Water corp seeks $15m for Abaco


Tribune Staff Reporter


THE Water and Sewerage Corporation is seeking some $15m in additional funding to complete post Hurricane Dorian repairs and critical upgrades to Abaco’s water system.

Adrian Gibson, WSC executive chairman, told reporters the utility provider has spent about $15m to date on water restoration efforts on the island.

However, he said another $15m is needed for the completion of ongoing improvement works on Abaco and added the WSC has already requested extra funding from the government.

“We have been steadily improving water supply in Abaco. Thus far, we have spent some $15m trying to execute various works,” Mr Gibson said during a recent interview.

“While we’ve also spent some $15m thus far, we are going to be in need of additional funding and we’ve requested additional funding from government whether it’s via the IDB or some other facility. We certainly need it.

“We estimate that based from our internal assessment as well as external consultation that it will cost another $15m to get the systems to where it is needs to be and that would supplement what is happening now and certainly once we bring the things that we’re doing now on stream, the water quality will improve.”

This comes amid complaints from residents there about the island’s inconsistent water supply, with some locals lamenting interruption of water services as a daily occurrence.

To this, Mr Gibson said the corporation is doing the best it can to improve water supply and called for Abaco residents to “be a bit more” patient as the company carries out its operations on the island.

He also spoke about several challenges faced by workers in some parts of the island, citing sewer issues and leaking pipes among other problems.

“Unfortunately, because our system was so badly damaged by the storm – I’m talking leaks and broken pipes — we have multiple layers to deal with,” the WSC executive chairman stressed.

“So on one hand, you have the distribution system which is the pipe network which was severely damaged. And on the other hand, you have the storage tanks — they were compromised. What weren’t blown away entirely were damaged and leaking and then you had loss of generation and so on and so we have been gradually trying to put all of those things back in place while operating a patch work system.”

He added: “So, you could imagine trying to service these folks with leaking pipes and leaking tanks and trying to hold the water in and at the same time trying to give good service. But, what we’re doing now though is we’re installing brand new storage tanks — Marsh Harbour for example, a 1.5-million-gallon storage tank is being built there. That will probably be the largest on any island — certainly, triple or quadruple the previous capacity.

“The same thing is happening in Treasure Cay and Grand Cay, etc, and in relative to Green Turtle Cay, we have a situation where the underwater pipeline was possibly compromised so we’re also addressing that.

“We also have some sewer issues where we have the sewer situation in Spring city as well as Treasure Cay has been quite troubling for us…but I want to encourage Abaconians to be a little bit more patient with us. We are trying, we have teams on the ground changing out pipes and laterals to try to get the distribution network up to par and we’re installing these new systems and upgrades from the solar park or farm to storage tanks in order to serve them better.”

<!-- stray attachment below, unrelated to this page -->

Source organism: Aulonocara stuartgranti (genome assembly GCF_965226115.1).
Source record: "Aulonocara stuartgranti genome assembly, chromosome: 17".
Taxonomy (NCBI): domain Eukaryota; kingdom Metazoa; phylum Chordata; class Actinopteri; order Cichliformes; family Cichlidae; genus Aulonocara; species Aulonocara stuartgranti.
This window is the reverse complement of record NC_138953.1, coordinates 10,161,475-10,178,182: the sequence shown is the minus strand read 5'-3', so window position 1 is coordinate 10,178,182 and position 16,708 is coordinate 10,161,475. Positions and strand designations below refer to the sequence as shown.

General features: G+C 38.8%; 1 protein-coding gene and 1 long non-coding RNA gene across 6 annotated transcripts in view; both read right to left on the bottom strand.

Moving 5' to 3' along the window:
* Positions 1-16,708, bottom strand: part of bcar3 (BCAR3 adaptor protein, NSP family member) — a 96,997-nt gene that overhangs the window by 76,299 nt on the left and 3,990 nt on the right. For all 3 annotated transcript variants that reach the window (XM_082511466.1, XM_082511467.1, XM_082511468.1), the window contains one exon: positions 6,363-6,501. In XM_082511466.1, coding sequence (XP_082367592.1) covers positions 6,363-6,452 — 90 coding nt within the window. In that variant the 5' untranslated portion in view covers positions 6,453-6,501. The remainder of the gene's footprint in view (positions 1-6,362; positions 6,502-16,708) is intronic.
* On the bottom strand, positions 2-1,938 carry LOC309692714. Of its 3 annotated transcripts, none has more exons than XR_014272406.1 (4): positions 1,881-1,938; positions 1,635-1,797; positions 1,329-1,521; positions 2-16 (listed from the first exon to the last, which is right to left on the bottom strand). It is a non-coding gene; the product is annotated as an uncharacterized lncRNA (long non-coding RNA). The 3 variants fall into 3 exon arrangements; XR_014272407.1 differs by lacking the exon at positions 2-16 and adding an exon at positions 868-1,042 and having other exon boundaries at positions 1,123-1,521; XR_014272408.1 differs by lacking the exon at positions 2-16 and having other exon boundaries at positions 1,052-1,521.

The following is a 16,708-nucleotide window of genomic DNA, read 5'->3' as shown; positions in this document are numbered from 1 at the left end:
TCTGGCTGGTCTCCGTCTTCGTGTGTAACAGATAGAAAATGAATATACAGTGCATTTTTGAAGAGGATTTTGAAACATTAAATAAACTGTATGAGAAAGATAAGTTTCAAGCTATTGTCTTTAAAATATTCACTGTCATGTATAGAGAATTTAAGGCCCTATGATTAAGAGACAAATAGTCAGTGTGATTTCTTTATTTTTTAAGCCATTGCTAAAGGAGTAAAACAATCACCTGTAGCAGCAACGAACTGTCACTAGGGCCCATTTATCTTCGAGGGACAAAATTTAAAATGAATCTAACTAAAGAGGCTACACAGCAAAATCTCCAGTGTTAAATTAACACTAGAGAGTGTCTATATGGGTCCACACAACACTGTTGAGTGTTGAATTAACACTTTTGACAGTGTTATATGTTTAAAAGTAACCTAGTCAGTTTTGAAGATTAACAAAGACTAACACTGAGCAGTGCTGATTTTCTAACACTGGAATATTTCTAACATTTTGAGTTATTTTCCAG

Asked when can Abaco residents expect to get some relief, Mr Gibson said certain projects will be completed by next month, but noted that most of the reconstruction activities should be completed within a six to 12-month period.

“You’ll see completion of certain works beginning next month and then gradually, month over month but I’ll say over the next six to twelve months, we should have pretty much a lot of the works that’s now ongoing completed,” he said.


DWW 3 years, 3 months ago

maintenance. a bit of a proper planned maintenance program may have helped to avoid some of the problems experienced today maybe? Like replacing the asbestos water mains and case iron valves from the 1970's. This is not from the Hurricane but from the very poorly managed and underfunded corporation. The Treasure Cay sewer system is horrendous needing a major overhaul decades ago when it was taken over from the private developer, yet we agreed to take on the expense instead. Maintenance and planning goes a long way to efficient spending of people's money.

lovingbahamas 3 years, 3 months ago

Let’s see. Everyone knows you have to have water to survive. Electricity, while not as important, has become a basic human need. 18 months after Dorian still no constant water in the Abacos and now, just now, they are asking for more money, which will undoubtedly take months. What happened to the “complete assessment” it took WSC to do after Dorian? The WSC is as inept as BPL. The NGO drinking water providers pulled out months ago. And WSC just let them go. And, the sole electrical inspector of the entire Bahamas shows up monthly to ok connections. Meanwhile, The Farm, with illegal immigrants has generators running and water. Go figure!

FrustratedBusinessman 3 years, 3 months ago

The grid currently on the farm is nothing close to what they had in the Mudd & Peas prior to Dorian. The shantytowns are practically their own nations within a nation.

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